Battle of Kalisz
The Battle of Kalisz took place on October 29, 1706 in Kalisz, Polish-Lithuanian Commonwealth during the Great Northern War. It was a three-hour fight which could have been prevented if Augustus II of Poland had informed the Swedes and Russians of certain matters. At the time, an alliance existed between the Poles, Saxons, and Russians. The battle was fought by Russian cavalry, led by commander Aleksandr Menshikov; against a smaller Swedish force headed by colonel Mardefelt. The Russians played a role of significance here because they needed to support their Saxon allies under Augustus.
Charles XII of Sweden's victory in the Battle of Fraustadt had forced August the Strong of the Electorate of Saxony to drop out of the Great Northern War and abdicate his claims to the Polish crown in the Treaty of Altranstädt, marking an end to the Civil war in Poland (1704-1706).
When he learned of the recently arranged treaty while on his travels with Menshikov, Augustus chose to keep the news from him. His decision was based on the Russians' support through generosity in expenses. They were prepared to fight for him and Augustus could not risk angering his ally with the recently learned information. His last attempt to mend the situation was also unsuccessful. He sent word to the waiting Swedish force begging them to retreat upon meeting, but Mardefelt, having been unaware of the treaty, interpreted the plea as a trick of battle. As a result of poor communication, and to Augustus' dismay, the Battle of Kalisz did occur.
At the time, king Augustus of Poland, also the Electorate of Saxony, had in secret negotiated a peace treaty with the swedes. This because after five years of marching, war and burning, the swedes had attacked Augustus where it hurt; his own electorate. Thus, the main Swedish army was at the time in Saxony.
August himself, however, was with the Russian commander Menshikov and the third Russian army, which numbered 18,000 Russians. These were sent by Tsar Peter after the previous two had been defeated and dispersed. August had not informed Menshikov of the peace treaty because of the large contributions from Russia, and tried to avoid a battle, as he knew that his deceit would anger the swedes.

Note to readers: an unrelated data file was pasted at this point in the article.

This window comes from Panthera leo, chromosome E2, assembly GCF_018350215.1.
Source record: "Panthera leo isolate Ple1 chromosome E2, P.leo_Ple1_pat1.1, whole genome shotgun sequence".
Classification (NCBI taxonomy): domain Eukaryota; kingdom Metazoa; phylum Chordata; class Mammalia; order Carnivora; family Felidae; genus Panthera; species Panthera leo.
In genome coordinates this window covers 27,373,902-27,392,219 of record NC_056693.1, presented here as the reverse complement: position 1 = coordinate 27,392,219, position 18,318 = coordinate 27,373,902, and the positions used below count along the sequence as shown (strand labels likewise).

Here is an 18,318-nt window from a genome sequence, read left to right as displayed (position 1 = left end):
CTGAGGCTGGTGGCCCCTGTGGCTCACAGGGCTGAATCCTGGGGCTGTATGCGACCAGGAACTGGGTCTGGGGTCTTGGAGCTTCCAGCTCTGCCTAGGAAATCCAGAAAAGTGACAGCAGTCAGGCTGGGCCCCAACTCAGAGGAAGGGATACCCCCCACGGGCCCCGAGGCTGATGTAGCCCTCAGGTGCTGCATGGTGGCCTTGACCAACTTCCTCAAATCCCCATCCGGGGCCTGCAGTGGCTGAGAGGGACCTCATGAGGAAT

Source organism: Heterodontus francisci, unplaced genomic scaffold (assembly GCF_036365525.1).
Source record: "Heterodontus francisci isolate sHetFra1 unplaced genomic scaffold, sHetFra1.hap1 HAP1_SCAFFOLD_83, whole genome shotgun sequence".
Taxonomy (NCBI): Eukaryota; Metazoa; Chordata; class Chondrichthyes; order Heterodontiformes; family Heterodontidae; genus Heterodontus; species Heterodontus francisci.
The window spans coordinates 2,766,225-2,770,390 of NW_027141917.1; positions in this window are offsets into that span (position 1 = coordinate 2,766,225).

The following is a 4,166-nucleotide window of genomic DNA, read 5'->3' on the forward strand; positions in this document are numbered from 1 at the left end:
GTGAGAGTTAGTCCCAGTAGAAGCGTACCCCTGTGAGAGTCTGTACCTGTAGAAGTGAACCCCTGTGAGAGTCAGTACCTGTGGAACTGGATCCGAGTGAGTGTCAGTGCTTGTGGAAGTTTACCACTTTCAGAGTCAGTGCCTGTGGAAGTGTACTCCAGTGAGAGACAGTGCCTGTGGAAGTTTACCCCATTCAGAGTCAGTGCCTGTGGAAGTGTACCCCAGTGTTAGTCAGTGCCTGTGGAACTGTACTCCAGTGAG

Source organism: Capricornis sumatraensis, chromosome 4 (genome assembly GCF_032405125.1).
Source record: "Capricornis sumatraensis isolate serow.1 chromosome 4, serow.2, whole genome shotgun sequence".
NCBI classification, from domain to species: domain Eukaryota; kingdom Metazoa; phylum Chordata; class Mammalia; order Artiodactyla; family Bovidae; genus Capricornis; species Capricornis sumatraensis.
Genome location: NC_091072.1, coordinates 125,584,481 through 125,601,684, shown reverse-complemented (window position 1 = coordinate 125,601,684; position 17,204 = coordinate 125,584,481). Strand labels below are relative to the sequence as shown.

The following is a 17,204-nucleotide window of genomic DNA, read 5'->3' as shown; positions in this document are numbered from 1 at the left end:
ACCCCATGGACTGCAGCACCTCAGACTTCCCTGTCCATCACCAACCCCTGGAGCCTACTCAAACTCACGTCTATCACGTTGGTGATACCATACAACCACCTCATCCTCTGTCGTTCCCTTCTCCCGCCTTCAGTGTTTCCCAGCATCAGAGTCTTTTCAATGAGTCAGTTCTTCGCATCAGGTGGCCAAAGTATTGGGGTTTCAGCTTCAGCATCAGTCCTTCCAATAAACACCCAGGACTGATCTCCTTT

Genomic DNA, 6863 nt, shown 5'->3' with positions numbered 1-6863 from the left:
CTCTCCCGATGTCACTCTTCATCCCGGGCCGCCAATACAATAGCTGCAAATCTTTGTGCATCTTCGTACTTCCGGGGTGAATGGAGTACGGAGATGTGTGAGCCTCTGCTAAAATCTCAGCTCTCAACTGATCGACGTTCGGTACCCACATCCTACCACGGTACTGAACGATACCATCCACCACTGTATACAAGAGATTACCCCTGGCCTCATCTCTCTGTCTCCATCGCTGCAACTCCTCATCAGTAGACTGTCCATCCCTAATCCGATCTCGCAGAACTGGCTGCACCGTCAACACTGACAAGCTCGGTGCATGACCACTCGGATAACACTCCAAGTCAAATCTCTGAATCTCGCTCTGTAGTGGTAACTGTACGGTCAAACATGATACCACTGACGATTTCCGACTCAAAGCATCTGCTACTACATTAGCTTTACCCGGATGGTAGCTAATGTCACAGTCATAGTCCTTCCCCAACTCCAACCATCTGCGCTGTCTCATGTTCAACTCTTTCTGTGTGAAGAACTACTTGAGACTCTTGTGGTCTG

August secretly sent a letter to the Swedish major general Arvid Axel Marderfelt who was in command of the small Swedish army stationed in western Poland. August declared that the peace was almost concluded, and that he hoped to be informed of this by the Swedish king, Charles XII, and that a battle would thus be avoided. Marderfelt had, however, not been informed of this (the couriers had most likely been killed by kossacks). Marderfelt thus concluded that the letter was yet another of Augusts' deceits and replied that he had not received any information of the peace and would stand his ground in the case of a battle. In reality, he was more concerned than he wished to admit.
The Swedes had about 4,358 men present in the vicinity of which one regiment and two battalions consisted of foreign troops captured in the Battle of Fraustadt, while their Polish and Lithuanian allies could field around 9,000–10,000 men. The coalition army was twice as large and included 5,000 Saxons under Augustus II the Strong, 7,000 Poles and Lithuanians under Adam Mikołaj Sieniawski and 9,000 Russians with equally many Cossacks and Kalmyks in Russian service under Alexander Danilovich Menshikov. In total 30,000 men according to their own stories.
To the number, the Swedish army was vastly outnumbered with only 4 000 infantry troops, if it had not been for the allied Polish and Lithuanian cavalry. Mardefelt did not wish to engage the much larger Russian army, but the commander of the Polish crown army, Józef Potocki, insisted on chasing the Russians out of the country. Mardefelt pointed out carefully that the Poles had not been keen on fighting Russians or anyone at all during the war, but Potocki convinced him that this time they would fight to the last drop of blood.
When the battle commenced, the Swedish infantry lined up in the middle with the Polish and Lithuanians on the sides, protecting the flank. When the Russians advanced, the Poles immediately fled the battlefield and thus left the Swedish flank exposed. The Swedish infantry fought on, even though the outcome would be obvious.
In the battle and its immediate aftermath the Swedes and their Polish allies suffered 2,000 men killed and another 2,900 captured of which about 700 killed were Swedes with at least 1,800 captured. The Russian–Polish–Saxon counterpart lost up to 3,000 men in the battle of which, according to their own stories of two letters written after the battle, 806 killed and equally many wounded belonged to the Saxons and other Germans while the Russians (possibly with the irregular Cossacks and Kalmyks) had sustained 500 killed and 800 wounded. Another source mentions only 84 killed with another 324 wounded for the Russians.
The Swedish defeat was rendered moot when Charles XII exposed Augustus' ratification of the Altranstädt treaty, whereupon the latter gave in to obey by its terms and withdrew to Saxony by November.
Also, although he had planned to originally renounce the Treaty of Altranstädt, Augustus went along with its terms. Finally 1,800 Swedish prisoners were returned.
- Jan Wimmer: The Battle of Kalisz
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- Jan Wimmer: The Battle of Kalisz
- Robert K. Massie: Peter the Great